Is it better to be a master stylist, with beautiful, flowing prose and a relatively limp story or a decent technician with a wonderful story?
Obviously you want both, but that rarely happens. More often, you’re reading a story and thinking it’s very well written; I wish the story were better – or, I love the story; I wish this author could craft a better sentence.
So what’s the answer? It depends on why you’re reading the story in the first place. If you enjoy the craft of writing, you’ll probably wish for the former, and if you just want to be entertained, you’ll likely prefer the latter.
I tend to be more intrigued by substance than by style. I’ve read many beautifully written books that go nowhere, and after a time I grow weary because nothing exciting is occurring on the page.
That said, something that’s all action but poorly written frustrates me. I want to shake the author and say, “This needs more editing, more revision, more clarity and better flow.”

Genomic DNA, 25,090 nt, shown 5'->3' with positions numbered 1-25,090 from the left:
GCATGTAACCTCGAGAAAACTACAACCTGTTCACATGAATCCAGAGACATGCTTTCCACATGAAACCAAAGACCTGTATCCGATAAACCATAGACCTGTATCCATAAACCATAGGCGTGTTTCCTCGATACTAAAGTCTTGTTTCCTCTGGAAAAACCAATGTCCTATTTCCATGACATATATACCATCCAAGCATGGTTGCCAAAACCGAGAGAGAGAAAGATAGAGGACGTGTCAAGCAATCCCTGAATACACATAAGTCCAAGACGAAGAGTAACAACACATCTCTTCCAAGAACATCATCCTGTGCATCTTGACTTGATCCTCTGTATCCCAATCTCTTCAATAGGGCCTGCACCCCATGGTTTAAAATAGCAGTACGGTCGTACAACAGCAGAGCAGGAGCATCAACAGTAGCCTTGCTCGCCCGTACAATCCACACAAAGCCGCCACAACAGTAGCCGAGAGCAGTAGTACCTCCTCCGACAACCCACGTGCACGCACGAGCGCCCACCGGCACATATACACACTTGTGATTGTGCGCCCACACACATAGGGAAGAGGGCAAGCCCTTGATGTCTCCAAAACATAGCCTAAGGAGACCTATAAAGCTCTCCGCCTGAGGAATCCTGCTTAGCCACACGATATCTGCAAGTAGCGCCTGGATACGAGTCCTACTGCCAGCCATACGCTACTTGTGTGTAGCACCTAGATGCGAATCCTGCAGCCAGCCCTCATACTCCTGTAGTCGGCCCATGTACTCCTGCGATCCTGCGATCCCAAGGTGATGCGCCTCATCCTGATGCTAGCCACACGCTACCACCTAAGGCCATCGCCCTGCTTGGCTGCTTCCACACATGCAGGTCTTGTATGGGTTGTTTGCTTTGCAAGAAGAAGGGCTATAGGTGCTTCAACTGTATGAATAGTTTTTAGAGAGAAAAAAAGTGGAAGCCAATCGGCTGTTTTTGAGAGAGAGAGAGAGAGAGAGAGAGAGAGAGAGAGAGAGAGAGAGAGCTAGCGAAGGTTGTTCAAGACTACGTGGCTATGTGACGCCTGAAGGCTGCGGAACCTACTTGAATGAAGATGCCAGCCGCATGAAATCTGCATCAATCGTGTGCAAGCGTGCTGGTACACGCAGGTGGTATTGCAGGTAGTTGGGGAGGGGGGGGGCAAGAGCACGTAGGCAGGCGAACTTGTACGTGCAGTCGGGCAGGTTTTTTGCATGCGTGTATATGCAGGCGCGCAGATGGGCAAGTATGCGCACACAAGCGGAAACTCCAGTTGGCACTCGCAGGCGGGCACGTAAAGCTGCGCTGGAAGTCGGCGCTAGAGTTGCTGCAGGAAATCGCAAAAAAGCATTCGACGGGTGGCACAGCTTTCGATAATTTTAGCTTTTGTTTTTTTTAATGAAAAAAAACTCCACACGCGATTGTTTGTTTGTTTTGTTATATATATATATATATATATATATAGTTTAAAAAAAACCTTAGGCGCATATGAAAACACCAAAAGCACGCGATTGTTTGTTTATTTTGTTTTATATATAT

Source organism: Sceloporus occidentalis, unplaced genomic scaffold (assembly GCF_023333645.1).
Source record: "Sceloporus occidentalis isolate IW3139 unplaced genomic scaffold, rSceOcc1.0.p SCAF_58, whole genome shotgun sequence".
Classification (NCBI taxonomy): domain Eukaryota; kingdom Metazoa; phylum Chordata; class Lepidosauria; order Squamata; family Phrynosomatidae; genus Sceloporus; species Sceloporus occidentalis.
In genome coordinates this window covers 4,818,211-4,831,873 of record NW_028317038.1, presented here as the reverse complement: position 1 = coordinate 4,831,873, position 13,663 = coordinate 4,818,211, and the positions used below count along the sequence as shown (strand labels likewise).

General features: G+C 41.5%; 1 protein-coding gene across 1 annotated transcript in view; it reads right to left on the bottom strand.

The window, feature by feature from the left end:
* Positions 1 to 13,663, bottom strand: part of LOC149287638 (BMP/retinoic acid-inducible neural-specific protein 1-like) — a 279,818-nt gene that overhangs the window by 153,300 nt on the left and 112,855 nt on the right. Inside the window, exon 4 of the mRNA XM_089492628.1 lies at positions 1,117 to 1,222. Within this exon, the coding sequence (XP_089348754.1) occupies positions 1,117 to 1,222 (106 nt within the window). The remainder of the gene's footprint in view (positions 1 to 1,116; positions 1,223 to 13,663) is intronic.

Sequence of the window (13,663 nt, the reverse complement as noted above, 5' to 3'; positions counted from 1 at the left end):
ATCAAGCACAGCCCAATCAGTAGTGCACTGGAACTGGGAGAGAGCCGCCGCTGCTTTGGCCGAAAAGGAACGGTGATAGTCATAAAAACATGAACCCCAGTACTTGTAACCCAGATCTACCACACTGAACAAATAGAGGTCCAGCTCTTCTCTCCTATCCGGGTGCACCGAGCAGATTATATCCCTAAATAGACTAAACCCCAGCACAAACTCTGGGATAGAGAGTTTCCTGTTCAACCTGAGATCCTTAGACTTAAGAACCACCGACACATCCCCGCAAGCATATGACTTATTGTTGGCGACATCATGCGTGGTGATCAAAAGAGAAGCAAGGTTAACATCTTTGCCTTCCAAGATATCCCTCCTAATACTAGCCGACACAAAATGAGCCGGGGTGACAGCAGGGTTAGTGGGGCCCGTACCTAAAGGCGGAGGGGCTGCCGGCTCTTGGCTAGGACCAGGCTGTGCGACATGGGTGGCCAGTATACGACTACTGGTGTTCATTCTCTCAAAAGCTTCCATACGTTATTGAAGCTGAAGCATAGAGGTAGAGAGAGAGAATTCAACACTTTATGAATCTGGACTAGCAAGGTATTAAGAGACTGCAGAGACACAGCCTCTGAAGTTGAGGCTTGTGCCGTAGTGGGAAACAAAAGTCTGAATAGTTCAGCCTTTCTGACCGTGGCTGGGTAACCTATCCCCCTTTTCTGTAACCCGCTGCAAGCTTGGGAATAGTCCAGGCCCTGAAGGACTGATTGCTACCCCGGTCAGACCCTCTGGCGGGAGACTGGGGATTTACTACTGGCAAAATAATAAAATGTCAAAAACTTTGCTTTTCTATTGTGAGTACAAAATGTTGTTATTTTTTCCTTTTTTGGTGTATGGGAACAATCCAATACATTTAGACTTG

Work at your craft; become at least a serviceable writer; then you can concern yourself with discovering a brilliant story – or, find a brilliant story and write it down; then revise it and edit it and revise it again, taking out everything that detracts from it until only the pure essence remains.
The most important part of any story is character. You can have a wonderful idea, completely fresh and original, something that’s never been seen before, and if you can’t sell it with interesting, sympathetic characters, it will die on the page.
Too many authors are intrigued by landscapes and evocative descriptions, and yes, they have value, but without some sort of connection to a human (or human-like) character, they won’t grip the reader like they should.
My readers have told me they identify with Jeremiah Jones, not because of his amazing abilities, but because he’s worried about the same kinds of things they worry about, because he’s put into difficult situations and is forced to do things for the greater good that he wishes he didn’t have to do.
He’s a killer, but a reluctant one. He’s generally selfless. He’s intelligent, but not in an overbearing way. And he understands that he’s not better than anyone else. In fact, he believes he’s worse than most everyone else because he’s a killer.
But he believes in himself too and trusts himself to do what’s right. And he’s relentless. Once he starts on a path, he will not deviate from it unless further action will harm innocents.
When he makes mistakes, he owns up to them. He doesn’t lay blame elsewhere.
All these qualities help make him someone we can admire. That is the best hook any writer can hope for—a character who makes you care, who makes you want him or her succeed.